One of the most futuristic-looking handguns is also the product of one of Germany’s oldest firearm companies. The P99, produced by Carl Walther GmbH, was originally designed as police pistol but has found commercial success in the United States and elsewhere. Although the basic design is two decades old, the P99 continues to be a popular handgun in the crowded nine millimeter market.
Carl Walther Waffenfabrik traces its lineage to the eighteenth century, when the company that would eventually becomes Walther was founded in central Germany. The company originally produced target rifles but moved into handguns in the early twentieth century. Produced for the German Army, the Model 6 was an enlarged version of the company’s pocket pistol chambered in 9 millimeter Parabellum. It had a longer barrel than previous versions, an eight round magazine, and an overall of 8.25 inches. The company later produced two now-famous pistols, the Walther Pistole Polezi-Kriminal, or Walther PPK, and the Walther P-38, adopted as the German Army sidearm during World War II.
In the 1990s the company pushed into the market for high capacity nine millimeter handguns with the Walther P99. Designed by former Glock and Steyr engineers, the P99 was also the company’s first handgun to use polymers for the frame/grip. (As late as 1988 the company was producing steel framed handguns with wooden grips—see the Walther P88.) Development of the P99 began in 1994 and was complete by 1996.
The P99 was an aggressive-looking handgun, with a large, textured grip, large trigger well, and grip angle that bent inward at the base. Walther’s new handgun, like the Glock, is a striker-fired handgun. The first shot is a double action shot with a nine round trigger pull while follow-up shots are single action with just a 4.5 pound trigger pull. Should the user wish to avoid the heavy initial double action trigger pull, he or she need only pull back the slide a quarter of an inch to switch into single action trigger mode.
The Walther P99 is available in two versions, a compact handgun 6.6 inches long and a full-size version 7.1-7.2 inches long. The pistol is available in three barrel lengths: 3.5 inches (compact) and 4 and 4.2 inches (full-size). The compact pistol weighs 21.5 ounces empty while the full sized weights 24 ounces. All versions are 1.3 inches wide.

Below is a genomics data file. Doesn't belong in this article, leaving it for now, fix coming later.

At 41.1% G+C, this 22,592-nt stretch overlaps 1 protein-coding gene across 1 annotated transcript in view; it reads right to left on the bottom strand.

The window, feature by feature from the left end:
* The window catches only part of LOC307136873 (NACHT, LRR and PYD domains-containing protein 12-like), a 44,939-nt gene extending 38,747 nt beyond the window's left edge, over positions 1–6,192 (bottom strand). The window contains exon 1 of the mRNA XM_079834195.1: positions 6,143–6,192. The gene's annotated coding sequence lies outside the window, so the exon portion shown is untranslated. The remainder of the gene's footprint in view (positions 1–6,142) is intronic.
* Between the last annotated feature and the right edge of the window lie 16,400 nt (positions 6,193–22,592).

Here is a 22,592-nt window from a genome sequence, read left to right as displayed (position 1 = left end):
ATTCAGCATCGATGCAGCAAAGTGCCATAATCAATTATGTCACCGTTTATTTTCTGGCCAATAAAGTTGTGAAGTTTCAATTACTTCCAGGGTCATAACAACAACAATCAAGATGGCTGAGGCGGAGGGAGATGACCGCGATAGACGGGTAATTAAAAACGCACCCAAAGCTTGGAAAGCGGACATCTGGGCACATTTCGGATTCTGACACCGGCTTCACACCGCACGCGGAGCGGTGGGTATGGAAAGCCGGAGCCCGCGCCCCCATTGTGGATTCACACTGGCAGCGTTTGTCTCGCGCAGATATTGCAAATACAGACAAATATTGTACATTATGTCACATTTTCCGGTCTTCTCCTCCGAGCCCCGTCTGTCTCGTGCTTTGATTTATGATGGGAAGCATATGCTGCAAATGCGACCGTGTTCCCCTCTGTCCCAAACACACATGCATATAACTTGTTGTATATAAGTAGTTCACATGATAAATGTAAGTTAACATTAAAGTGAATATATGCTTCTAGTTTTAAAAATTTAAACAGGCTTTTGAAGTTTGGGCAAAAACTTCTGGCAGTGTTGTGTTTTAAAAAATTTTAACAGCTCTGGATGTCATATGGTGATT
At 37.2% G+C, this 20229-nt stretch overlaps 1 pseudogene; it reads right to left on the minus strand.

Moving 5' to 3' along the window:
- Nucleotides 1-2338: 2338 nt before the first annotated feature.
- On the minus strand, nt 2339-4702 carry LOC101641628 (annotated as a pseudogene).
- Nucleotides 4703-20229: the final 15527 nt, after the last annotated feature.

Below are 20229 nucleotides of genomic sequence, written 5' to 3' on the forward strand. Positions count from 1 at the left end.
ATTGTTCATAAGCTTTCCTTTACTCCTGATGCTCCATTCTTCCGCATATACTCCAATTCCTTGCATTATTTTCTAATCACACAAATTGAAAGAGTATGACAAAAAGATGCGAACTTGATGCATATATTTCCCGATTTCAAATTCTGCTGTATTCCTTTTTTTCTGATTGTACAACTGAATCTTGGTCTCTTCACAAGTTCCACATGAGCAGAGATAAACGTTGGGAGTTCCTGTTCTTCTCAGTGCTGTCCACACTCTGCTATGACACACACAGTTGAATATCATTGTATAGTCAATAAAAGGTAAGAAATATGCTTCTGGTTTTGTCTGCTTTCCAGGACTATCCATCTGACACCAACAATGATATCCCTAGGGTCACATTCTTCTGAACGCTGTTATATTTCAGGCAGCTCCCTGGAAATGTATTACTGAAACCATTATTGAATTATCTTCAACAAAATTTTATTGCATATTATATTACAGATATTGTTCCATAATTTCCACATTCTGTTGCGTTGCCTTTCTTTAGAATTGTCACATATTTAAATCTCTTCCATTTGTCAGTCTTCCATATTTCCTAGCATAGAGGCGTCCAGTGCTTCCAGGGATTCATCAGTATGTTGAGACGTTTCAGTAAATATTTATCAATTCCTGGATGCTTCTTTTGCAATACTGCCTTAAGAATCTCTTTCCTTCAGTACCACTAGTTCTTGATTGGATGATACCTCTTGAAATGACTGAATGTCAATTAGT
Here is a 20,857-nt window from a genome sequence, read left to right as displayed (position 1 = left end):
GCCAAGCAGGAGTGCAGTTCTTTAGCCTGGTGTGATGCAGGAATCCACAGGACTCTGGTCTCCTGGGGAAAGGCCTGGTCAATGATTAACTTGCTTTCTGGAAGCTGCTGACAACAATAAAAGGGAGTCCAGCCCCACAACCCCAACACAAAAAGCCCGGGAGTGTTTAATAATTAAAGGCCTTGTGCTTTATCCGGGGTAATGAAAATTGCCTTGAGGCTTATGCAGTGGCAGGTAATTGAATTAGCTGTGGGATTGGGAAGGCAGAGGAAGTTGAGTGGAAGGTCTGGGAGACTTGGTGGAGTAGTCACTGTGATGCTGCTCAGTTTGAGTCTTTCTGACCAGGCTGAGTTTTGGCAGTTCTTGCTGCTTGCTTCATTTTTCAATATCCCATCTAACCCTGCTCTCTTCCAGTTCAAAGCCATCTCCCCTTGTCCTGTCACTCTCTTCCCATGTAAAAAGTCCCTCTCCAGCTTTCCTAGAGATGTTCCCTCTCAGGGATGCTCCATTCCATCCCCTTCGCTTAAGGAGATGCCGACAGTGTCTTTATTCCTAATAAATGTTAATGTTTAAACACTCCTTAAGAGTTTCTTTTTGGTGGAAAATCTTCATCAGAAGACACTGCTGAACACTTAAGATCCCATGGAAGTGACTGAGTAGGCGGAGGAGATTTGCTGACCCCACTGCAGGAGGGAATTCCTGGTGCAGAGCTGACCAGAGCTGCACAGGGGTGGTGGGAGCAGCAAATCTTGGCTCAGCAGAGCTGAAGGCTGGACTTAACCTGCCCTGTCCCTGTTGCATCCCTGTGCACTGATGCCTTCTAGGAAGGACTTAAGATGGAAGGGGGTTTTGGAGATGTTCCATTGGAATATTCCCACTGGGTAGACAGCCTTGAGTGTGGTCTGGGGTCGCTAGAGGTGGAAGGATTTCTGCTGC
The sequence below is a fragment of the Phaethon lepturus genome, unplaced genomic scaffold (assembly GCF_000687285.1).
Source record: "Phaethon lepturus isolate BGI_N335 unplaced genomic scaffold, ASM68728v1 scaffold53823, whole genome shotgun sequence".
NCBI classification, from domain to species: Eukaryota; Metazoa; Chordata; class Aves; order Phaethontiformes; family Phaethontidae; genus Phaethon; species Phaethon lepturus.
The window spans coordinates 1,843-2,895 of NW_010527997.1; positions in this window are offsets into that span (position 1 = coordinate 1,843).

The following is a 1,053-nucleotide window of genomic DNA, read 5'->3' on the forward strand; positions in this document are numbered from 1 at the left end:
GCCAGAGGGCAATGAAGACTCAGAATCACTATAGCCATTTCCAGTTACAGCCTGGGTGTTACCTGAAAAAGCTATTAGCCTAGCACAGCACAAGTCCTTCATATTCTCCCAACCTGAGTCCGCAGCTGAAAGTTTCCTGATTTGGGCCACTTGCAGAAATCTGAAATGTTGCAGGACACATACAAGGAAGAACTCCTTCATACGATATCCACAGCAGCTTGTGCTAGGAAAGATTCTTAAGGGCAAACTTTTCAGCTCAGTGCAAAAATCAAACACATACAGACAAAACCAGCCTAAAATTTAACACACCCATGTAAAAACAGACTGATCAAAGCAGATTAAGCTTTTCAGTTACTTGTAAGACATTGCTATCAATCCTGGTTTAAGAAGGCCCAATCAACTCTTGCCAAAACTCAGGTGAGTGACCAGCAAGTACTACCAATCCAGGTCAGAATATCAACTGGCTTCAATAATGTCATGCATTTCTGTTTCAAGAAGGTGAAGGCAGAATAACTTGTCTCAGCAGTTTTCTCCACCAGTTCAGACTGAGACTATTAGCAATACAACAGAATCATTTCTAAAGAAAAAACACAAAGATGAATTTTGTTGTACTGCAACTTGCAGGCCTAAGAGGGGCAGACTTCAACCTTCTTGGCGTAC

Originally available in nine millimeter, the pistol has branched out into the slightly heavier .40 Smith & Wesson caliber. The compact nine millimeter version carries ten rounds and the full sized version carries fifteen rounds, while the compact .40 Smith & Wesson model carries eight rounds and the full sized version carries twelve rounds.
Like many striker-fired pistols, the P99 has a total of three safeties: two internal drop safeties to prevent accidental discharge if the gun is dropped while loaded, with a third firing pin safety. It does not have a manual safety. Another safety feature is a spring-loaded decocker to take it back from single action to double-action mode.
The P99 has an unusual paddle-style manual magazine release at the base of the trigger well, an ambidextrous lever that protrudes on both sides of the pistol. This ensures that the user can drop an empty magazine with just a minimum of trigger finger movement, while the user can reach for and insert a fresh magazine with his or her non-pistol holding hand. The result is a handgun that can be quickly brought back into action in a high stress situation with a minimum of manipulation.
In addition to direct marketing by Walther, the P99 was also sold under agreement from 1999 to 2006 as the Smith & Wesson SW99. The Walther P99 received an upgrade in 2004, which included a set of three interchangeable backstraps to fit hands of varying sizes. The upgrade also saw the addition of a Picatinny rail under the barrel for attaching lights and other aiming devices.
Official use of the Walther P99 is limited, as the police/military market is dominated by Glock and, to a lesser extent, Sig Sauer and Heckler and Koch. The P99 is used by a number of German regional police forces and a number of police forces worldwide. It is also used by the Finnish Army. Already a two decade old design, the P99 is unlikely to be adopted by further armies and police agencies. Despite that, the pistol is still modern enough to hold its own in the civilian market. Although still sold by the company, Walther’s new Creed handgun looks poised to replace the P99. Despite this the new handgun doesn’t have the futuristic cachet of its predecessor, and the P99 may continue to stock gun store shelves for a few more years to come.
Kyle Mizokami is a defense and national-security writer based in San Francisco who has appeared in the Diplomat, Foreign Policy, War is Boring and the Daily Beast. In 2009 he cofounded the defense and security blog Japan Security Watch. You can follow him on Twitter:@KyleMizokami.
Image: Wikimedia Commons